They discovered that a significant number of women had been recruited as young girls by second- and third-generation immigrant boys, largely in places where youngsters gather in outlying villages.
And a series of interviews with convicted 'Lover Boys' suggested some of them had been influenced by American TV images and video clips glamorising relations between pimps and their girls.
The interview evidence, coupled with an analysis of police CCTV footage, led Bovenkerk to estimate that there were around 100 'Lover Boys' operating in Amsterdam. In all likelihood, he concluded, 'Lover Boys' usually run more than one girl at a time so there could in fact be several hundred 'legal' prostitutes working for them.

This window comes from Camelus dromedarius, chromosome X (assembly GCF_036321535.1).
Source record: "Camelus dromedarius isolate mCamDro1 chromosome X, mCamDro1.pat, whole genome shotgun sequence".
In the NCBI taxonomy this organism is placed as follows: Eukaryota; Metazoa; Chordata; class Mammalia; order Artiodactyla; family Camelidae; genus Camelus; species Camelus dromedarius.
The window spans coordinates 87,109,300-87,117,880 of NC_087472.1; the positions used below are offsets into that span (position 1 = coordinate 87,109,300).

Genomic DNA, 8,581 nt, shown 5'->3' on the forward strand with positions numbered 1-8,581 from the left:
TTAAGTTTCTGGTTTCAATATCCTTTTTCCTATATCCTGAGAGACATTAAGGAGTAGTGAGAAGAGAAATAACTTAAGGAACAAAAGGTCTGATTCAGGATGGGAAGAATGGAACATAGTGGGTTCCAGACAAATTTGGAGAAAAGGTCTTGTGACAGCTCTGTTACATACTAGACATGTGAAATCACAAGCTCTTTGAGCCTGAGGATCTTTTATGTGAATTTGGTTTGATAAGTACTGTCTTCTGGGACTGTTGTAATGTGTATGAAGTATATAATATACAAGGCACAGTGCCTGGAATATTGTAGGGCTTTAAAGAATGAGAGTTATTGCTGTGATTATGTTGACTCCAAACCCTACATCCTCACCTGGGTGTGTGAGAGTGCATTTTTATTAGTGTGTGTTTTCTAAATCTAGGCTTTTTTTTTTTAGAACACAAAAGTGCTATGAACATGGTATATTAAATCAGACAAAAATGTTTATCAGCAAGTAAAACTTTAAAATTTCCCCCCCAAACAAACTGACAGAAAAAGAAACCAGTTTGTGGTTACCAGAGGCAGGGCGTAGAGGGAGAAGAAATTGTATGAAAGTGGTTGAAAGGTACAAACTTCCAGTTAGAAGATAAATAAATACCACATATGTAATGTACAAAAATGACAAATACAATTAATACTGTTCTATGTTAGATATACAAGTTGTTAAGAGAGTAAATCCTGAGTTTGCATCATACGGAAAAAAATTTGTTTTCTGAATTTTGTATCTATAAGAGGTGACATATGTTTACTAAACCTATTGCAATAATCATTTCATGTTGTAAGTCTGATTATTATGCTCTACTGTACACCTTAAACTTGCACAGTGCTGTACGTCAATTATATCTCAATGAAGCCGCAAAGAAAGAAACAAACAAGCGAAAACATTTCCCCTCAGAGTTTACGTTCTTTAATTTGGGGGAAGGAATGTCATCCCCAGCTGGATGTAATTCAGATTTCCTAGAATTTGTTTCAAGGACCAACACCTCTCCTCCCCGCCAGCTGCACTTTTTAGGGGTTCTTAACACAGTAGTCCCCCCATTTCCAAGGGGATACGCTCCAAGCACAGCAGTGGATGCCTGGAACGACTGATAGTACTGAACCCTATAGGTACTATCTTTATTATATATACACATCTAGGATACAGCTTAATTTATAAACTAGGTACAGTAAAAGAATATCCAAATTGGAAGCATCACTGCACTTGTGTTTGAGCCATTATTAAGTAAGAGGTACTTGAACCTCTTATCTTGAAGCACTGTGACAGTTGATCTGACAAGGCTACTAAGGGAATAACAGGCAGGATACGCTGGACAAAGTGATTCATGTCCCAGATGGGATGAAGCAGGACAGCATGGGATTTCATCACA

'A rare form of racism'
Bovenkerk insists that although 'Lover Boys' do exist, media reports are often exaggerated and hard to prove. And, with such issues quickly picked up by right-wing groups, their existence becomes a convenient tool for those with an anti-immigrant agenda.
That is why I was intrigued when I heard about Ibrahim Wijbenga, a Muslim Dutch-Moroccan social worker who is tackling the problem of 'Lover Boys' in his own community.
He runs a youth club for young Moroccans on the edges of crime. Crucially, these young people trust him and see him as one of their own.
For Ibrahim, who assisted Bovenkerk in his study, tackling 'Lover Boys' has become a personal mission.